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Computing has changed a lot in the last 50 years, but one 50-year-old technology remains significant. The durability of the mainframe illustrates the maxim that new technologies don't usually replace old ones, but rather coexist alongside them. When the IBM System 360 debuted on April 7, 1964, it was, in effect, the first general-purpose computer of any type. We don't call today's app-laden smartphones mainframes as we use them for everything from texting to watching Netflix movies, but they are the descendants of the 360. Meanwhile, real mainframes that use the basic architecture of the 360 are still essential in business. IBM's current-generation zEnterprise systems have extraordinary capabilities, and can manage 1.1 million transactions per second.   More

Learning Partner Insights

Can Higher Ed Survive the Threat of MOOCs?

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Massively open online courses are bringing creative destruction to the higher education industry, and incumbents must reconfigure their value chains to survive. MOOCs, as they’re known, are free online courses that use pre-recorded, asynchronous lectures, discussion boards, and peer-grading to reach hundreds of thousands of concurrent students. Among the non-profit MOOC platforms is the edX platform, which includes courses from MIT, Harvard, the University of California, Berkeley. It is funded by the Gates Foundation and Google, among others.   More

Analytics & Data Partner Insights

How Do Consumers Want to Be Persuaded?

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Persuasion has been a cornerstone of education and business since ancient Egypt. Through the centuries, those who skillfully brought audiences to their own position were seen as wise scholars and merchants. Usually, they were well rewarded. But global access to the Internet has created a virtual landscape where persuasion is open-sourced and citizens and consumers are overloaded with information.   More

Analytics & Data E-Commerce Partner Insights

How Businesses Get ROI from Social Sharing

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Social-media-savvy businesses are turning their best customers into direct sales forces online. By leveraging the social networks of their biggest brand advocates, retailers can extend the reach of their product promotions. It’s word-of-mouth advertising at a massive scale. Some companies have been using this “social sharing” approach for several years to build brand awareness and drive sales. Until lately, though, such initiatives were hampered by unsophisticated methods for managing and engaging customers as well as tracking return on investment. Now, new tools and apps are available to develop a smart social sharing strategy that enhances customer experience while providing true ROI data based on sales conversions.   More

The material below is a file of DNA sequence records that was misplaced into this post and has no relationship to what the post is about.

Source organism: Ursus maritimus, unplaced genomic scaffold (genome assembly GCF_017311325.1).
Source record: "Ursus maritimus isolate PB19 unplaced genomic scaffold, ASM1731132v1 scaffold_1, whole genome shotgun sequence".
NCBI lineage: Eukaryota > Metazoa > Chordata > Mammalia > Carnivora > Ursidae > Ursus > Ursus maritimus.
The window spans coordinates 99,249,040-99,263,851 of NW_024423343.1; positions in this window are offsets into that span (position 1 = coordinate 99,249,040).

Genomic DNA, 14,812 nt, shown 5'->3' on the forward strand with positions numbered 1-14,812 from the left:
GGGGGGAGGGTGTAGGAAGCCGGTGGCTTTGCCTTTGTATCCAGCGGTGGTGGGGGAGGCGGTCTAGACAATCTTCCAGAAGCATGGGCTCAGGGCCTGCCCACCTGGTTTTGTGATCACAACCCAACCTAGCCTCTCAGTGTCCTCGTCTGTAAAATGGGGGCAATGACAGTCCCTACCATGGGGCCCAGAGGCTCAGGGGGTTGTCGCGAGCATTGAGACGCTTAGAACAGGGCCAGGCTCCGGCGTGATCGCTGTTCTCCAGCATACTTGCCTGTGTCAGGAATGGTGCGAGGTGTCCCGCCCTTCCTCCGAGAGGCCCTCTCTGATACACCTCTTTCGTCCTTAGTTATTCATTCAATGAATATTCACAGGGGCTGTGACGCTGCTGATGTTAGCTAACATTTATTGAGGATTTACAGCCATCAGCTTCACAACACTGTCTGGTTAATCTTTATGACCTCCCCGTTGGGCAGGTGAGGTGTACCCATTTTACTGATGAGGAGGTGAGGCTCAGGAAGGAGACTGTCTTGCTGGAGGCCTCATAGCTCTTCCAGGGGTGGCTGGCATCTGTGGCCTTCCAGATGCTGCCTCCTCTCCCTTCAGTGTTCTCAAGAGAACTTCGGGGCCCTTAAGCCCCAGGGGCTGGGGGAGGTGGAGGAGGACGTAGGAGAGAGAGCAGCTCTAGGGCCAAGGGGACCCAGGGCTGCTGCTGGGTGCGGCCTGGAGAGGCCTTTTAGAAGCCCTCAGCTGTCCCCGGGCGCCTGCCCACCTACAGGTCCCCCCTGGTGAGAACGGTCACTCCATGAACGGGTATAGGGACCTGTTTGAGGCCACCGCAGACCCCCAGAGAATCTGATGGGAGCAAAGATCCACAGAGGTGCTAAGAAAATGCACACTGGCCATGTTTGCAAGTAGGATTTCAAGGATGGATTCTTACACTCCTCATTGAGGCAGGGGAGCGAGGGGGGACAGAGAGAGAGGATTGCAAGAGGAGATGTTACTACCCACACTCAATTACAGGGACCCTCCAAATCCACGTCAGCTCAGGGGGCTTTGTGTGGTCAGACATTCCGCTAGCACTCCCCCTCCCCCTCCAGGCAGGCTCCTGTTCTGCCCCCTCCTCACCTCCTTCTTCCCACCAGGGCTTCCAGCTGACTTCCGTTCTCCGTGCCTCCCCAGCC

Business Partner Insights

Collaborating Across a Multigenerational Workforce

Evolving Workforce Think Tank at Dell World

Most managers who work alongside recent college graduates know first hand that communicating and collaborating with this new breed of subordinates can be tricky. Dave Buchholz, director of consumerization for Intel IT, recalled a time a new 20-something employee proposed an idea via instant message. Buchholz said he has no problem with IM—but the employee was only a few feet away. Buchholz said he replied, “I think you should come over here and talk to me about it,” before looking in the employee’s direction and sarcastically waving hello.   More

Government Learning Partner Insights

Will All Schools Have Nanotechnology Labs?

Secretary of Education Arne Duncan gets a lesson in nanotechnology from Wheeling High School student Drakkari Lott. (Photo: Ed.gov)

Setting up high school students with atomic-force microscopes and optical profilers so they can study nanotechnology may seem like a science teacher’s dream, but it’s already happening in at least one school in the United States. And the amount of outside financial support received by Wheeling High School in Illinois to make the lab a reality, coupled with efforts to encourage teachers to emphasize the field, suggests that more labs may soon be cropping up. The focus on nanotech in Wheeling and elsewhere speaks to its potential.   More

Learning Partner Insights

Lawmakers: Colleges Need Free Digital Textbooks

Undergrads on average spend more than $1,200 annually on books and supplies. (Photo credit: Lightpoet)